Possibly not the advice you were expecting to see in a post about time management, but learning to say no is an important part of managing our time. Some of you will be better at this already, but for those of you who struggle, it can quickly mean you are piled high with tasks to complete and little free time to do it in.
How you go about saying no will depend on the context. For some people, giving an explanation as to why you cannot do something will be sufficient. For others, you might feel it is OK to offer an alternative to what they are asking for, maybe something which will take less time. Ultimately however, for some requests, you simply need to say no and not be worried about doing so. We have finite amounts of time, and filling it with unreasonable requests is almost guaranteed to leave you feeling worse off.
Lists, lists, lists
My wife will love this section of the post as she is an aficionado of the list. I am not. I have a small list of reminders for important tasks in the week (cannot forget to take out the bins) but otherwise I do my best to carry things in my head. My wife on the other hand keeps lists for everything from shopping to weekly activities to jobs to do for work.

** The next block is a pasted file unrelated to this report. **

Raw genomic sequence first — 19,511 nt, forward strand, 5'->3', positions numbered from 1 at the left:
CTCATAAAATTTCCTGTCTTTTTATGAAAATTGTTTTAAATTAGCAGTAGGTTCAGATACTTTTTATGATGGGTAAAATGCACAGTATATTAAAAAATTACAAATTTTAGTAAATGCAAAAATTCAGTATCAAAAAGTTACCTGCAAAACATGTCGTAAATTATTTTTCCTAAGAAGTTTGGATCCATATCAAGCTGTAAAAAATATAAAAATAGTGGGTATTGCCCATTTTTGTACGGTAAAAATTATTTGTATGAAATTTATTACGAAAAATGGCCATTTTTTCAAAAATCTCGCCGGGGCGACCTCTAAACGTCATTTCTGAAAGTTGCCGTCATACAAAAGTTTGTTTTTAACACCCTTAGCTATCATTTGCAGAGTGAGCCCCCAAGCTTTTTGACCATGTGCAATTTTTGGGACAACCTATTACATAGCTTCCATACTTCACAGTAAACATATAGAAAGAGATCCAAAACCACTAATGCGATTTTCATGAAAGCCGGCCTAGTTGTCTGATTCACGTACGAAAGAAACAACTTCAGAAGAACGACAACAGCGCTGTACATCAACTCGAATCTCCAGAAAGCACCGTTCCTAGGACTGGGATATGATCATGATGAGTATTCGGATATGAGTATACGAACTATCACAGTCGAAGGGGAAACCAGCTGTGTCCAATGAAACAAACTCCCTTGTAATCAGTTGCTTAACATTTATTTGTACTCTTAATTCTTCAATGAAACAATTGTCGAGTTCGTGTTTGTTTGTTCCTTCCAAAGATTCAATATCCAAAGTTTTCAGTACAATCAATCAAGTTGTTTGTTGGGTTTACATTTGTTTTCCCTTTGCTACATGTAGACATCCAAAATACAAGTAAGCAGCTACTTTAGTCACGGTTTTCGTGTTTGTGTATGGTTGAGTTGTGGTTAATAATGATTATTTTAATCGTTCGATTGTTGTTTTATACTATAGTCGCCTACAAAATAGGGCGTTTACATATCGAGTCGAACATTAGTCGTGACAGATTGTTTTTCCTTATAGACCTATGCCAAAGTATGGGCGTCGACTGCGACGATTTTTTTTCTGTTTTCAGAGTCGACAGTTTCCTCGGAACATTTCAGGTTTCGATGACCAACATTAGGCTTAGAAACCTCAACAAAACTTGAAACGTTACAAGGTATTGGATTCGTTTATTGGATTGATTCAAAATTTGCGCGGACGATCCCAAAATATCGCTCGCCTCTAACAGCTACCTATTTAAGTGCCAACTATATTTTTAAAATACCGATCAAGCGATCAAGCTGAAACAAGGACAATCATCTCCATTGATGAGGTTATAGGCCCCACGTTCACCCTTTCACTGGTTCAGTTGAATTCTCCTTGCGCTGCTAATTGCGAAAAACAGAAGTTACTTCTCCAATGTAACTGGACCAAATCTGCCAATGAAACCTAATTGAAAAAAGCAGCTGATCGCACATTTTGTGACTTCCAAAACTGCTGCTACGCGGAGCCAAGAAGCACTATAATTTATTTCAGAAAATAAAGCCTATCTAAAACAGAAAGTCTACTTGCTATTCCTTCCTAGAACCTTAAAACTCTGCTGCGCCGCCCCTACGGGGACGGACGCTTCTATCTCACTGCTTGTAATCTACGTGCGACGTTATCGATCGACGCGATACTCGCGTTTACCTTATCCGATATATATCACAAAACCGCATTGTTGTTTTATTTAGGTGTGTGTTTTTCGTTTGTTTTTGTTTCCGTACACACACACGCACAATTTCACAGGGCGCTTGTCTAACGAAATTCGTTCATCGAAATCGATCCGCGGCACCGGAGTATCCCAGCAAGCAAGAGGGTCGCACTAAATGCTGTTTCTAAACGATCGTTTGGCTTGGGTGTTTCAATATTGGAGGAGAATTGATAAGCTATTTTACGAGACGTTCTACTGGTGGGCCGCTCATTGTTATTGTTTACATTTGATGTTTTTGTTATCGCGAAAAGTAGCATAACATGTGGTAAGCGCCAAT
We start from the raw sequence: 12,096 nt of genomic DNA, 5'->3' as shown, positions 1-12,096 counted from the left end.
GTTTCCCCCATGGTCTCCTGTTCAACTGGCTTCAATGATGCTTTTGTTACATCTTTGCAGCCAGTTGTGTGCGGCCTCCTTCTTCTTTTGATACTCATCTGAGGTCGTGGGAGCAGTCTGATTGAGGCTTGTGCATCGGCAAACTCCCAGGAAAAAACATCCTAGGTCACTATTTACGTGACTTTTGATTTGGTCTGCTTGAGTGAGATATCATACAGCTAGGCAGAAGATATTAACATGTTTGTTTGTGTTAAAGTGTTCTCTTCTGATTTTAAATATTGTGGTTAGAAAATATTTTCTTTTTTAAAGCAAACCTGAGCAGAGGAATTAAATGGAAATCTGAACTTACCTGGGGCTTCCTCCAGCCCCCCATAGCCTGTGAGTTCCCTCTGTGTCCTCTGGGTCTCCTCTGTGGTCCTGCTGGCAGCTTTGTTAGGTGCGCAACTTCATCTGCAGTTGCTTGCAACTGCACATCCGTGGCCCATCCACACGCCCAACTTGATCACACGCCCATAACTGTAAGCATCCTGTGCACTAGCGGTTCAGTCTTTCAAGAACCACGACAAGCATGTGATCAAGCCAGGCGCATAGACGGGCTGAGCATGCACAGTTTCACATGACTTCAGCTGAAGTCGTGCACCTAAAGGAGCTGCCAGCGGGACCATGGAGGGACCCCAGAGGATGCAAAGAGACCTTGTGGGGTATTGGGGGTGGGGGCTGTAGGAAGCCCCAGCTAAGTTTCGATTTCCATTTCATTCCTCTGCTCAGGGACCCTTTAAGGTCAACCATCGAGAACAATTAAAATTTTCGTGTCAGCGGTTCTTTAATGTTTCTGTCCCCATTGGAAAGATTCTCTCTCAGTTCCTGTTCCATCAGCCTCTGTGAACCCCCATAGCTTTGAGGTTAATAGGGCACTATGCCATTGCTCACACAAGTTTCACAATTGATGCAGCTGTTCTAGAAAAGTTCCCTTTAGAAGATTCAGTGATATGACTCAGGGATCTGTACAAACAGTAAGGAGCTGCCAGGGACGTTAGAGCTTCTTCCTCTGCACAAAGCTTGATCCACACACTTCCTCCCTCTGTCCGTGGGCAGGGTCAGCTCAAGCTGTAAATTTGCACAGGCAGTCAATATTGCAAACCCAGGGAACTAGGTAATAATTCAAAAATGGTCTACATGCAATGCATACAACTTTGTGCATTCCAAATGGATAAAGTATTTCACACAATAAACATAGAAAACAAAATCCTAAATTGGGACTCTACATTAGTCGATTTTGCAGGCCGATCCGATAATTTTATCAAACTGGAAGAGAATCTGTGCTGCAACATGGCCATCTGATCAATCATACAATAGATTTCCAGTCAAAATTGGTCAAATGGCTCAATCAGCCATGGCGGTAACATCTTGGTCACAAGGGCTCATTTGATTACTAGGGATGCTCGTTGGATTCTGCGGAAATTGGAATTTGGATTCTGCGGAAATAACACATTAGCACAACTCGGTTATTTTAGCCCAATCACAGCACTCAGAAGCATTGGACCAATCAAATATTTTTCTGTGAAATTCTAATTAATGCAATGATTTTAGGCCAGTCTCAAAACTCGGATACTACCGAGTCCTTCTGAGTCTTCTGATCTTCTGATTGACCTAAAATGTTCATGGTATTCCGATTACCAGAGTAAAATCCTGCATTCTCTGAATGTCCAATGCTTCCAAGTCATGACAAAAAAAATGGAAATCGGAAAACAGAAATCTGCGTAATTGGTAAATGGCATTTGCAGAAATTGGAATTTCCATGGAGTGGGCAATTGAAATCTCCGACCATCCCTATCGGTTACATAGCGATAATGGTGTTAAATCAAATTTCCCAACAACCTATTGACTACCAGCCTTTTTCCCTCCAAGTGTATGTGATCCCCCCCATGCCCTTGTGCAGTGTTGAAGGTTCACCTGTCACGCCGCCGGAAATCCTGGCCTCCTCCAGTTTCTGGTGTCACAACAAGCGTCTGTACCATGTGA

As much as it pains me to write, keeping lists can be a good idea. If you want to organise your time better, knowing what exactly you have to complete is a great start. Whether you are old fashioned with paper and pen, or a little more up to date on the phone, keep an organise list of the things you need to achieve, and make sure to take pleasure when you cross a completed task off. There are few things more satisfying than methodically working through tasks and crossing them off when done.